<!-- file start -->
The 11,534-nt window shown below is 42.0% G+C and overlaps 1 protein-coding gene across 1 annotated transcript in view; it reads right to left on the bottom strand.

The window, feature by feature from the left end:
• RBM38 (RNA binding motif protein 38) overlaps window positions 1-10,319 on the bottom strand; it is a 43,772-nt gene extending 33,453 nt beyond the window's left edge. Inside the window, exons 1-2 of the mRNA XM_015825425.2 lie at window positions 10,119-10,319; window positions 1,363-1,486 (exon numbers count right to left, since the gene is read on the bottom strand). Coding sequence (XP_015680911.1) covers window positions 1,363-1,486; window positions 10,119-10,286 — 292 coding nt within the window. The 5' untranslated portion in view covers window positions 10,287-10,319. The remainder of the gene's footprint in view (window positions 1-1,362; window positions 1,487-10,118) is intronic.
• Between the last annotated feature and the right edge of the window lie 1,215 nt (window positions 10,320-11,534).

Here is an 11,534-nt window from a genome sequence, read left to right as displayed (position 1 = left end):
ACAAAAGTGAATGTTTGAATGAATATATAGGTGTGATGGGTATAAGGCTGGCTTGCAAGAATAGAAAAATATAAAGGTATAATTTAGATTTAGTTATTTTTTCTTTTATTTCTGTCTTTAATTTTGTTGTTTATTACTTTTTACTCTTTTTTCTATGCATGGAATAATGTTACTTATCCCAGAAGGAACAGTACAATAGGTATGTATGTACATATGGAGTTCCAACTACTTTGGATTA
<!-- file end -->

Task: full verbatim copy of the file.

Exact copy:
The 11,534-nt window shown below is 42.0% G+C and overlaps 1 protein-coding gene across 1 annotated transcript in view; it reads right to left on the bottom strand.

The window, feature by feature from the left end:
• RBM38 (RNA binding motif protein 38) overlaps window positions 1-10,319 on the bottom strand; it is a 43,772-nt gene extending 33,453 nt beyond the window's left edge. Inside the window, exons 1-2 of the mRNA XM_015825425.2 lie at window positions 10,119-10,319; window positions 1,363-1,486 (exon numbers count right to left, since the gene is read on the bottom strand). Coding sequence (XP_015680911.1) covers window positions 1,363-1,486; window positions 10,119-10,286 — 292 coding nt within the window. The 5' untranslated portion in view covers window positions 10,287-10,319. The remainder of the gene's footprint in view (window positions 1-1,362; window positions 1,487-10,118) is intronic.
• Between the last annotated feature and the right edge of the window lie 1,215 nt (window positions 10,320-11,534).

Here is an 11,534-nt window from a genome sequence, read left to right as displayed (position 1 = left end):
ACAAAAGTGAATGTTTGAATGAATATATAGGTGTGATGGGTATAAGGCTGGCTTGCAAGAATAGAAAAATATAAAGGTATAATTTAGATTTAGTTATTTTTTCTTTTATTTCTGTCTTTAATTTTGTTGTTTATTACTTTTTACTCTTTTTTCTATGCATGGAATAATGTTACTTATCCCAGAAGGAACAGTACAATAGGTATGTATGTACATATGGAGTTCCAACTACTTTGGATTA